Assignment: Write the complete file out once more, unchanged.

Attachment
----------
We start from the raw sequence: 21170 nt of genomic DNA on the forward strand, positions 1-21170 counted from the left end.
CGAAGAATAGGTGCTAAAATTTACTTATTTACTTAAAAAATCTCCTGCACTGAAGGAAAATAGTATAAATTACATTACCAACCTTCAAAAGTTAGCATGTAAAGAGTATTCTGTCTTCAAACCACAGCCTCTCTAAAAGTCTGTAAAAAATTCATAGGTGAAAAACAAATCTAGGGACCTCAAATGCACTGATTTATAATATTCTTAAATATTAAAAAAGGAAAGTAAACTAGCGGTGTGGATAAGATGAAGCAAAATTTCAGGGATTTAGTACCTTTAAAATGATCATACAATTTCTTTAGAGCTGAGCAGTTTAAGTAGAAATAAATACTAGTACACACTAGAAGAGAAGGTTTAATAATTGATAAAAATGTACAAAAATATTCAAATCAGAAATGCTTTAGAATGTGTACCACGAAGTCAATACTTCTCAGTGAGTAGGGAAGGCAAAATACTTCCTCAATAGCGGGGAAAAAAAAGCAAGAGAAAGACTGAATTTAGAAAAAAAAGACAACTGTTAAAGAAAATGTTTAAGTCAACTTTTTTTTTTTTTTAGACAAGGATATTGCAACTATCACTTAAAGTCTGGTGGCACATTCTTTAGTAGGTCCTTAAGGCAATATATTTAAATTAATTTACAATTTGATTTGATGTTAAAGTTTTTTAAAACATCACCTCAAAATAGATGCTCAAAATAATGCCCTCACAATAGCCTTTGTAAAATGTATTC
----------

We start from the raw sequence: 21170 nt of genomic DNA on the forward strand, positions 1-21170 counted from the left end.
CGAAGAATAGGTGCTAAAATTTACTTATTTACTTAAAAAATCTCCTGCACTGAAGGAAAATAGTATAAATTACATTACCAACCTTCAAAAGTTAGCATGTAAAGAGTATTCTGTCTTCAAACCACAGCCTCTCTAAAAGTCTGTAAAAAATTCATAGGTGAAAAACAAATCTAGGGACCTCAAATGCACTGATTTATAATATTCTTAAATATTAAAAAAGGAAAGTAAACTAGCGGTGTGGATAAGATGAAGCAAAATTTCAGGGATTTAGTACCTTTAAAATGATCATACAATTTCTTTAGAGCTGAGCAGTTTAAGTAGAAATAAATACTAGTACACACTAGAAGAGAAGGTTTAATAATTGATAAAAATGTACAAAAATATTCAAATCAGAAATGCTTTAGAATGTGTACCACGAAGTCAATACTTCTCAGTGAGTAGGGAAGGCAAAATACTTCCTCAATAGCGGGGAAAAAAAAGCAAGAGAAAGACTGAATTTAGAAAAAAAAGACAACTGTTAAAGAAAATGTTTAAGTCAACTTTTTTTTTTTTTTAGACAAGGATATTGCAACTATCACTTAAAGTCTGGTGGCACATTCTTTAGTAGGTCCTTAAGGCAATATATTTAAATTAATTTACAATTTGATTTGATGTTAAAGTTTTTTAAAACATCACCTCAAAATAGATGCTCAAAATAATGCCCTCACAATAGCCTTTGTAAAATGTATTC